Tag Archives: City Council District 29

Barry Grodenchik receives support from female pols


| asuriel@queenscourier.com

THE COURIER/Photos by Alina Suriel

Several prominent female politicians in Queens threw their support to Barry Grodenchik in his bid for a City Council seat at a press conference Tuesday afternoon in Bayside Hills.

“It is my delight to stand with some of the great women leaders of this county, my wife included,” said Grodenchik, who has served as an assemblyman and deputy Queens borough president. He is running as a Democrat for the District 23 City Council seat vacated in June by Mark Weprin, who left to become Gov. Andrew Cuomo’s deputy secretary of legislative affairs.

Queens Borough President Melinda Katz was the most high-profile name at the event to support Grodenchik, which was held at the Bayside Hills clock on 50th Avenue and Bell Boulevard. Grodenchik is currently on leave from working in the borough president’s administration as an aide, and the two were once rivals on the 2013 campaign trail, which Katz ultimately won.

The two Democrats also worked side by side in the office of former Borough President Claire Shulman, who served from 1986 until 2002.

“He is committed, and he is strong, and is a great advocate for the people of Queens,” said Katz, adding that Grodenchik has the experience to have a real impact in city politics.

Two local councilwomen who would be Grodenchik’s colleagues, if elected, also spoke highly of his career of service to the city.

“Barry is someone who knows what to do and how to get it done,” said Councilwoman Karen Koslowitz, who represents Forest Hills, Rego Park, Kew Gardens and Richmond Hill in District 29. “I have seen him in action not just with me, but with many of my colleagues in government.”

Councilwoman Elizabeth Crowley of District 30, which encompasses Glendale, Maspeth, Middle Village, Ridgewood, and parts of Woodside and Woodhaven, pointed to Grodenchik’s efforts to aid victims of domestic violence as part of his wealth of experience, as well as other important initiatives in which he has taken part.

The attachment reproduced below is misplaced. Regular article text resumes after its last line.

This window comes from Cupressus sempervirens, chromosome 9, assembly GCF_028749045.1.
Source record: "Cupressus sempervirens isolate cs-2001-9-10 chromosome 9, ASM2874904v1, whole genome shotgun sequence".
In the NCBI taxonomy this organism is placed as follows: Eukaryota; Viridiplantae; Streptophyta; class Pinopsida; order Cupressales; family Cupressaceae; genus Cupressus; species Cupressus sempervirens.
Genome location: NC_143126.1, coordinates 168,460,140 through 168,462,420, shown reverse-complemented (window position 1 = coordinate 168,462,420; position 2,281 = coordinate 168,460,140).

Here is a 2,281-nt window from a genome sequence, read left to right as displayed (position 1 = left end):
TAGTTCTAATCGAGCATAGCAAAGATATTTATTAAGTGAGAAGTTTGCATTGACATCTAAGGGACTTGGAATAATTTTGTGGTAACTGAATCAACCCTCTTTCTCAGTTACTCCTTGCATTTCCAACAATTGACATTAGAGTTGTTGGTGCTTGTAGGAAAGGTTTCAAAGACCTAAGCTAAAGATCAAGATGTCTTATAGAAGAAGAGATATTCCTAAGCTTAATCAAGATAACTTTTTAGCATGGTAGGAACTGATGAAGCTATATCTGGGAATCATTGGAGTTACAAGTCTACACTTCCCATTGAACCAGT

Grodenchik is one of six Democrats seeking the party’s nomination for the 23rd Council District seat in the September primary. The winner of that race will face presumptive Republican nominee Joe Concannon in the November general election for the right to serve the remainder of Weprin’s term, which expires in 2017.


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Scarborough pleads guilty on corruption charges


By Queens Courier Staff | editorial@queenscourier.com

THE COURIER/File photo

BY ANGELA MATUA

Former Assemblyman William Scarborough pleaded guilty Thursday to federal and state corruption charges, officials said.

Scarborough, who represented the 29th District in southeast Queens for 20 years, was arrested last October for wire fraud and theft concerning a program receiving federal funds.

Scarborough is scheduled to be sentenced on Sept. 14 in Albany. He faces up to 20 years in prison on the wire fraud count, up to 10 years in prison on the theft charge and up to $250,000 in fines on each count.

As part of a plea agreement, Scarborough pleaded guilty to grand larceny in the fourth degree and is expected to be sentenced to one year in jail. He also agreed to resign from the Assembly and donate all funds remaining in his campaign account to charity.

Scarborough will also be required to pay $54,355 in restitution to New York State and forfeit that amount to the United States.